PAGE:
Money services businesses are hoping that a planned examination manual for Bank Secrecy Act compliance will set standards that will be observed by state as well as federal examiners and put the industry on better footing to prepare for government audits. The U.S. Treasury's Financial Crimes Enforcement Network (FinCEN) said in June 2007 that it was working with Internal Revenue Service and state regulators to produce an anti-money laundering exam manual for MSBs, relying on the exam manual for financial institutions written by the Federal Financial Institutions Examination Council as a model. A draft of the MSB manual is out...
A consumer protection rule requiring money services businesses to disclose the fees their clients must pay has prompted dozens of banks of all sizes to consider dropping their personal remittance services.
Money services businesses are jumping through a new hoop to prove they have adequate anti-money laundering programs: in response to demands from banks, they are turning over copies of the independent reviews of their programs meant for regulators.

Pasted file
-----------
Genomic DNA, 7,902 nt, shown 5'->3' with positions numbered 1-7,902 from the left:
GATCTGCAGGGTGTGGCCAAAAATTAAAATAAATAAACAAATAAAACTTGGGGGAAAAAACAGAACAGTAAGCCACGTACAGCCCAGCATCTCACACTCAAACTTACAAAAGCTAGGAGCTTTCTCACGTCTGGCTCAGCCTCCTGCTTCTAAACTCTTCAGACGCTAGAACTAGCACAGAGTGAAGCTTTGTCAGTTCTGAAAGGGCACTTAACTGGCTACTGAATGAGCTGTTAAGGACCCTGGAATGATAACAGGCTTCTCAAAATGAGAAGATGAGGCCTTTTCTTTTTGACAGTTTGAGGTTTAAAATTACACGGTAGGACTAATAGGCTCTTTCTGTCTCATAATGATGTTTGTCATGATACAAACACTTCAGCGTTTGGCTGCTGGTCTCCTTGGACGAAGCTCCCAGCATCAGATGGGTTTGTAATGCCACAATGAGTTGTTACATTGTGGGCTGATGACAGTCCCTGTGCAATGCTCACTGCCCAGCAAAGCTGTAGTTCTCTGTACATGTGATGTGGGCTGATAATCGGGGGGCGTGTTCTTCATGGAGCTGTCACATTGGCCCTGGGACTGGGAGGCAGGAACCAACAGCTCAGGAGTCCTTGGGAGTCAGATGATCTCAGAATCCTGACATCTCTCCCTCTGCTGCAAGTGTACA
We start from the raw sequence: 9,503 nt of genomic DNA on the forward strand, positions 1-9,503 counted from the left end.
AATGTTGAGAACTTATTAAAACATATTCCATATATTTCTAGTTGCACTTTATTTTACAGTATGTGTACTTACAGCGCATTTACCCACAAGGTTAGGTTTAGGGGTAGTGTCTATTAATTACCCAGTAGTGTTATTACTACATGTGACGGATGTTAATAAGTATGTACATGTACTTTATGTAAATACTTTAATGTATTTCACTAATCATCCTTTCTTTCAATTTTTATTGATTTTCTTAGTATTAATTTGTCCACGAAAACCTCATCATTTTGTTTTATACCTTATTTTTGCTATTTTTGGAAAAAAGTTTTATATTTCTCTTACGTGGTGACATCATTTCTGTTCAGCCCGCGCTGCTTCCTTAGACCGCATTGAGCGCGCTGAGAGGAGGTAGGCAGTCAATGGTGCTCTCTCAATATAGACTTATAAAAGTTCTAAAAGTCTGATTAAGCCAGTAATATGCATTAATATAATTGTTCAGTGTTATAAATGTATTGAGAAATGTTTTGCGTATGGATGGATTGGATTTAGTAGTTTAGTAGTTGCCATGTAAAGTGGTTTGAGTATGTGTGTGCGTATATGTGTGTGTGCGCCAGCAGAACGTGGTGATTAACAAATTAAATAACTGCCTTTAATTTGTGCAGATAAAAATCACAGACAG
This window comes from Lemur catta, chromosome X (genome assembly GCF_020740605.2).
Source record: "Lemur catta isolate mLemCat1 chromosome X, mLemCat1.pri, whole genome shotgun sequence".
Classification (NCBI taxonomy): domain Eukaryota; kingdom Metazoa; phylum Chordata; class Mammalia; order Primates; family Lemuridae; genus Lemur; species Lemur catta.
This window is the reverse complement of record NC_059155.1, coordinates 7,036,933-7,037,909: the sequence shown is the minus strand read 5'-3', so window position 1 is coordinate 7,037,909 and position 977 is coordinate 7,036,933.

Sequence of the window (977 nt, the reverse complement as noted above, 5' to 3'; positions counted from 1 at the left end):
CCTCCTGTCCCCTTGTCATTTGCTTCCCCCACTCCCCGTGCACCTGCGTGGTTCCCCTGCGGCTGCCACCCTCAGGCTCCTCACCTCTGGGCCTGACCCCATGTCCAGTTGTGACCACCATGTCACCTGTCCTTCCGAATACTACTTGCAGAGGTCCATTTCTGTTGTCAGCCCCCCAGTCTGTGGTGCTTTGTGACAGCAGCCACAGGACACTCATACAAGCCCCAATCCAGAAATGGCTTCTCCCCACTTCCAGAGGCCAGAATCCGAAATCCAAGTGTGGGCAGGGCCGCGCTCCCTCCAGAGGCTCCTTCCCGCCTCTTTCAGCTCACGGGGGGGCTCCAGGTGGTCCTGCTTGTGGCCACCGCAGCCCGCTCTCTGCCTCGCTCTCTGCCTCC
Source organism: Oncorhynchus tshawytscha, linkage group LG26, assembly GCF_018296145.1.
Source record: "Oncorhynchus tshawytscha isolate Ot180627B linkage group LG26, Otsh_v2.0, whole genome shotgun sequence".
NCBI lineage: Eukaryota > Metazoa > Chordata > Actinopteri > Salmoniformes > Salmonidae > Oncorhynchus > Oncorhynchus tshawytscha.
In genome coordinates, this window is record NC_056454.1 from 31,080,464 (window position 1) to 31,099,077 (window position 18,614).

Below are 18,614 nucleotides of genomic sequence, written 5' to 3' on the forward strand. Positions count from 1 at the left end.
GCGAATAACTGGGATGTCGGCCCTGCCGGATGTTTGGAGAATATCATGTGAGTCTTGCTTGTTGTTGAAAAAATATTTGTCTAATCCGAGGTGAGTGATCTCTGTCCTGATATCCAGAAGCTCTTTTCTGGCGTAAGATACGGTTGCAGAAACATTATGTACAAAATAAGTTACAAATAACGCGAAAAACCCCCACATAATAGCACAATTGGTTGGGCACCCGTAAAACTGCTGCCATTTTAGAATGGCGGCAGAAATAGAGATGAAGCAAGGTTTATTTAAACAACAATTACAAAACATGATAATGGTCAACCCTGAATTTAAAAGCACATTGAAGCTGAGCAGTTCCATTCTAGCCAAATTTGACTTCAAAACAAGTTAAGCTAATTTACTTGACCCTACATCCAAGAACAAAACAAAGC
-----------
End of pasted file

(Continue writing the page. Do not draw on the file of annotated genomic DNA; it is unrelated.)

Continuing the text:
Federal and state regulators have been conducting Bank Secrecy Act compliance examinations on money services businesses using a draft of a soon-to-be-released examination manual for the industry, according to regulators.
The manual, issued by the Federal Financial Institutions Examination Council, will include language from a FinCEN ruling on due diligence for certain correspondent accounts for foreign banks, according to people familiar with the matter.
Carol Van Cleef, an attorney with Bryan Cave LLP in Washington D.C. and an expert on money laundering issues, offers an assessment of the revised BSA/AML examination manual and explained how it can aid bank compliance officers in ferreting out suspicious account activity.